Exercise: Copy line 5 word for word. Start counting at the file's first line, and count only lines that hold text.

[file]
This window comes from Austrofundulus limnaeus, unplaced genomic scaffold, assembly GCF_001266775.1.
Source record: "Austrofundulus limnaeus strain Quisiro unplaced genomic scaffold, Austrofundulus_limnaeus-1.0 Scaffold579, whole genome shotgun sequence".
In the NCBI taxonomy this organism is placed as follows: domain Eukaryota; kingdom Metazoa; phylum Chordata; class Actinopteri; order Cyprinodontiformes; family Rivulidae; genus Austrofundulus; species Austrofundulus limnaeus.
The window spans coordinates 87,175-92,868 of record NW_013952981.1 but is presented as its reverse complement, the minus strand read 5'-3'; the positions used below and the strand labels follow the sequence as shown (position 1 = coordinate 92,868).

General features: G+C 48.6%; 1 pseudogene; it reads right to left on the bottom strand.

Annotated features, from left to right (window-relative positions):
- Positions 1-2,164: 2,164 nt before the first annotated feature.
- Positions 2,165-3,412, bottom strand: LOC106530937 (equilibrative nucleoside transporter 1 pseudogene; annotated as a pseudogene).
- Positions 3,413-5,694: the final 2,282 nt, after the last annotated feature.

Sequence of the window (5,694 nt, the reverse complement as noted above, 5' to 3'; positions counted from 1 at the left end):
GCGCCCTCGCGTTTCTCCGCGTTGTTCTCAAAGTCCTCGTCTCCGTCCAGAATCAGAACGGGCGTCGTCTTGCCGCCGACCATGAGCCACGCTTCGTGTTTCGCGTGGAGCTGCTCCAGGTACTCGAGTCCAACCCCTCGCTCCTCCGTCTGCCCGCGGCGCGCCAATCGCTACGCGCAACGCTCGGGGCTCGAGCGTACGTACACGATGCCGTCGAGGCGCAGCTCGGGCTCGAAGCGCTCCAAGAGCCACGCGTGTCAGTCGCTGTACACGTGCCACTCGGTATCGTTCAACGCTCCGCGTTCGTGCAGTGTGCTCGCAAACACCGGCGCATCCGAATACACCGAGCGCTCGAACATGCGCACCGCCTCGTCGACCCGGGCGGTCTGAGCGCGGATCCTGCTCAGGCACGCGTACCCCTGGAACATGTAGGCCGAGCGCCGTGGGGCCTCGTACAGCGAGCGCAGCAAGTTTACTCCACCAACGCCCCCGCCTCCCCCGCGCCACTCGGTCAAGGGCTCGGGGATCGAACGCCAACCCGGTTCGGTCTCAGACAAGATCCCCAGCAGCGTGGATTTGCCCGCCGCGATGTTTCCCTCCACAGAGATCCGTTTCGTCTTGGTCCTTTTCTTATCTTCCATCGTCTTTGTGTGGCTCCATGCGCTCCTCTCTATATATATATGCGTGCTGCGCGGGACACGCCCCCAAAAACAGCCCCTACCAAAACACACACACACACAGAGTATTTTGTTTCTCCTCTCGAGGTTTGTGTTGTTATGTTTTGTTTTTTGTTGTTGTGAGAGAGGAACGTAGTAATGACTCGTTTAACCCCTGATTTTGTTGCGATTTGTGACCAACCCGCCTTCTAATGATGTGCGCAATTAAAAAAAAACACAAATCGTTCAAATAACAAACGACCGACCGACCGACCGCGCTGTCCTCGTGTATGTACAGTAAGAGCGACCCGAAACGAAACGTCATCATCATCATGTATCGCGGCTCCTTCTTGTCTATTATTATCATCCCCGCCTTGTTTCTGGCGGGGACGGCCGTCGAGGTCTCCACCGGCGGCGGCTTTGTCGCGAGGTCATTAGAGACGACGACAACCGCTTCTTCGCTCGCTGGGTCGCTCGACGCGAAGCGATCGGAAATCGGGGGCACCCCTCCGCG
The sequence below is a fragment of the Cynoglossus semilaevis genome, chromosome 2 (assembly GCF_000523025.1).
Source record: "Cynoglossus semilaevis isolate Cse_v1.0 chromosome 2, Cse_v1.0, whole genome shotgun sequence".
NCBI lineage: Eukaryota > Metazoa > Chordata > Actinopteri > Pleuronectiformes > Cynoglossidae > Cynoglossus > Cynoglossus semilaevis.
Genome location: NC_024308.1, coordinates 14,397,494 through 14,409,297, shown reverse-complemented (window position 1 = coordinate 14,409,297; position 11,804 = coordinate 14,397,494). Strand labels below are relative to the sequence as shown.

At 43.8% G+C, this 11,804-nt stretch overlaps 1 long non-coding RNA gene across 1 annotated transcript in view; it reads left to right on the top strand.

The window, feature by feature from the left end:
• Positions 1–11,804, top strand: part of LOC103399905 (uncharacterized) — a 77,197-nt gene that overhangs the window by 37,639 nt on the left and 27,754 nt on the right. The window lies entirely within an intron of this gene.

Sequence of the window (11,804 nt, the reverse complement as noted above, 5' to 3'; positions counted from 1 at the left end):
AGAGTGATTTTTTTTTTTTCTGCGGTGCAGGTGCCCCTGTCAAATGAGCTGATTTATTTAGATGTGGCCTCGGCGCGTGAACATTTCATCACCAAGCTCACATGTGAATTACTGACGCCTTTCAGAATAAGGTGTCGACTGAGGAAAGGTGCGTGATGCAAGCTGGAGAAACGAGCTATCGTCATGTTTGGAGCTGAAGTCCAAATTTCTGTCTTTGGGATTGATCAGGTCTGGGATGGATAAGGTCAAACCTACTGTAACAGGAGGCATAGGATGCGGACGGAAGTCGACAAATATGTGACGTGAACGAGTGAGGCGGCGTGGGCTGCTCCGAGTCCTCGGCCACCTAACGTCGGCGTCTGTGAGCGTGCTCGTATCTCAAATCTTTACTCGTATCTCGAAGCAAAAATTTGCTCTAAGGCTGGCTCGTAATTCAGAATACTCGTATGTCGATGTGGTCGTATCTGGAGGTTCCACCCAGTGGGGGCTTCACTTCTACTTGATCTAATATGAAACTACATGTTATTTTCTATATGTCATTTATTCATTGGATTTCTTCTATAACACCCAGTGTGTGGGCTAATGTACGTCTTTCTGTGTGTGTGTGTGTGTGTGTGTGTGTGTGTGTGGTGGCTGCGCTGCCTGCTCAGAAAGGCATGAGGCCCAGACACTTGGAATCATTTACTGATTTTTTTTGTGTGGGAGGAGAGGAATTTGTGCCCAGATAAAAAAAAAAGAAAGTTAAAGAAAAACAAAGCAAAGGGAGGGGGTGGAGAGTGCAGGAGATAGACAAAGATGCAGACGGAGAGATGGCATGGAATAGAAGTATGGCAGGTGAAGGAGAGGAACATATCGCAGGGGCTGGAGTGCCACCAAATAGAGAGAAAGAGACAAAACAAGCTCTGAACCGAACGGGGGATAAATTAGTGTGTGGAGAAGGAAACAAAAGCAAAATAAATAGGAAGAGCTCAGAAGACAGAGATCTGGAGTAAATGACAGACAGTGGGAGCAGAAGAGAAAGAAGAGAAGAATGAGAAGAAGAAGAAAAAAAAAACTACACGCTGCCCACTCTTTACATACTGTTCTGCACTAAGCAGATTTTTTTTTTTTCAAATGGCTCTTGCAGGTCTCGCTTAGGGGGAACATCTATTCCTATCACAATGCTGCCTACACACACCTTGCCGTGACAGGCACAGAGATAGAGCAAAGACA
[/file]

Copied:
General features: G+C 48.6%; 1 pseudogene; it reads right to left on the bottom strand.